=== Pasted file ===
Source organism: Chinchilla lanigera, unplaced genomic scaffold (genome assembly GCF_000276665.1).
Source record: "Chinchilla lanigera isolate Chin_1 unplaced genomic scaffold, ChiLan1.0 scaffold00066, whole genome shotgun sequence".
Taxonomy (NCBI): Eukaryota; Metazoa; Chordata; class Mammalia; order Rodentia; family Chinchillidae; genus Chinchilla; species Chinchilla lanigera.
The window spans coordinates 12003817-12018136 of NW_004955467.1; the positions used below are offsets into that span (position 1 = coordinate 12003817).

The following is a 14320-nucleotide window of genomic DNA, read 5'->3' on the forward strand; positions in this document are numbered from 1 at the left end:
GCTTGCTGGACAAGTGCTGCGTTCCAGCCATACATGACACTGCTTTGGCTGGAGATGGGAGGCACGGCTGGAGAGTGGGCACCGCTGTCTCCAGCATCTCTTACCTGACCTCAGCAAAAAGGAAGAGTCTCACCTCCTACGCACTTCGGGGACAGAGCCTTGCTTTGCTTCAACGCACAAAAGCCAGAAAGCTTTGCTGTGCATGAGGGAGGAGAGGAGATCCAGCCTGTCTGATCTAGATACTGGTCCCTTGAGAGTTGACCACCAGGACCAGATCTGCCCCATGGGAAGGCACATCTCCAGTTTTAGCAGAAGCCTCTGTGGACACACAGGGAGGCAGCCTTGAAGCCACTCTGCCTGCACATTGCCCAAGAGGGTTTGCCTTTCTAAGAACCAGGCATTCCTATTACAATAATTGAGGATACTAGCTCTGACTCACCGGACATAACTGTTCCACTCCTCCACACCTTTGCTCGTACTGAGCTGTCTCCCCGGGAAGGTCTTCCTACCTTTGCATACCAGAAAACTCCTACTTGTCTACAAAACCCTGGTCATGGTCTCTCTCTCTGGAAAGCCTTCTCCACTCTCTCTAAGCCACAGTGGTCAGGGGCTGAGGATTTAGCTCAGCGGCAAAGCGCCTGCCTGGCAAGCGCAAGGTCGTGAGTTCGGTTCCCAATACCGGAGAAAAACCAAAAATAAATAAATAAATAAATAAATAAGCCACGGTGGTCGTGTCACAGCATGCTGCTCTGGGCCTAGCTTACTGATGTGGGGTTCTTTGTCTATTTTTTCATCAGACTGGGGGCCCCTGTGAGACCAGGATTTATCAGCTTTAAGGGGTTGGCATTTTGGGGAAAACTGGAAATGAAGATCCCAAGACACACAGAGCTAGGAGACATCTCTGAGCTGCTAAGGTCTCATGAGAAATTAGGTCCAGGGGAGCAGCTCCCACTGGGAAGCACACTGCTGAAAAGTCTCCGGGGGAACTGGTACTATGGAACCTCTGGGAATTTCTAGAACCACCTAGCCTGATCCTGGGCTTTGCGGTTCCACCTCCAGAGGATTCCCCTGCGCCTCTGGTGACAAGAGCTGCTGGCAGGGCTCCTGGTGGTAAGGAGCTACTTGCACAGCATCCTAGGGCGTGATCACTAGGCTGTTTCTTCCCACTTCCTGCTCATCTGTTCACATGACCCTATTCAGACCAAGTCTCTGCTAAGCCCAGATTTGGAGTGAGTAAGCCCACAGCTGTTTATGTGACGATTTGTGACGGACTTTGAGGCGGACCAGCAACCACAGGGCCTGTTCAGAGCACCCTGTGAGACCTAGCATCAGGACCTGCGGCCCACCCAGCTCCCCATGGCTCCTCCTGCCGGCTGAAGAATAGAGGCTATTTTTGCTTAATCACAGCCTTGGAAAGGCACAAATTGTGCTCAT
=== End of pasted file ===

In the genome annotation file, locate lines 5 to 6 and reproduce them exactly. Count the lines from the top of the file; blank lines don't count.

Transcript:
The following is a 14320-nucleotide window of genomic DNA, read 5'->3' on the forward strand; positions in this document are numbered from 1 at the left end:
GCTTGCTGGACAAGTGCTGCGTTCCAGCCATACATGACACTGCTTTGGCTGGAGATGGGAGGCACGGCTGGAGAGTGGGCACCGCTGTCTCCAGCATCTCTTACCTGACCTCAGCAAAAAGGAAGAGTCTCACCTCCTACGCACTTCGGGGACAGAGCCTTGCTTTGCTTCAACGCACAAAAGCCAGAAAGCTTTGCTGTGCATGAGGGAGGAGAGGAGATCCAGCCTGTCTGATCTAGATACTGGTCCCTTGAGAGTTGACCACCAGGACCAGATCTGCCCCATGGGAAGGCACATCTCCAGTTTTAGCAGAAGCCTCTGTGGACACACAGGGAGGCAGCCTTGAAGCCACTCTGCCTGCACATTGCCCAAGAGGGTTTGCCTTTCTAAGAACCAGGCATTCCTATTACAATAATTGAGGATACTAGCTCTGACTCACCGGACATAACTGTTCCACTCCTCCACACCTTTGCTCGTACTGAGCTGTCTCCCCGGGAAGGTCTTCCTACCTTTGCATACCAGAAAACTCCTACTTGTCTACAAAACCCTGGTCATGGTCTCTCTCTCTGGAAAGCCTTCTCCACTCTCTCTAAGCCACAGTGGTCAGGGGCTGAGGATTTAGCTCAGCGGCAAAGCGCCTGCCTGGCAAGCGCAAGGTCGTGAGTTCGGTTCCCAATACCGGAGAAAAACCAAAAATAAATAAATAAATAAATAAATAAGCCACGGTGGTCGTGTCACAGCATGCTGCTCTGGGCCTAGCTTACTGATGTGGGGTTCTTTGTCTATTTTTTCATCAGACTGGGGGCCCCTGTGAGACCAGGATTTATCAGCTTTAAGGGGTTGGCATTTTGGGGAAAACTGGAAATGAAGATCCCAAGACACACAGAGCTAGGAGACATCTCTGAGCTGCTAAGGTCTCATGAGAAATTAGGTCCAGGGGAGCAGCTCCCACTGGGAAGCACACTGCTGAAAAGTCTCCGGGGGAACTGGTACTATGGAACCTCTGGGAATTTCTAGAACCACCTAGCCTGATCCTGGGCTTTGCGGTTCCACCTCCAGAGGATTCCCCTGCGCCTCTGGTGACAAGAGCTGCTGGCAGGGCTCCTGGTGGTAAGGAGCTACTTGCACAGCATCCTAGGGCGTGATCACTAGGCTGTTTCTTCCCACTTCCTGCTCATCTGTTCACATGACCCTATTCAGACCAAGTCTCTGCTAAGCCCAGATTTGGAGTGAGTAAGCCCACAGCTGTTTATGTGACGATTTGTGACGGACTTTGAGGCGGACCAGCAACCACAGGGCCTGTTCAGAGCACCCTGTGAGACCTAGCATCAGGACCTGCGGCCCACCCAGCTCCCCATGGCTCCTCCTGCCGGCTGAAGAATAGAGGCTATTTTTGCTTAATCACAGCCTTGGAAAGGCACAAATTGTGCTCAT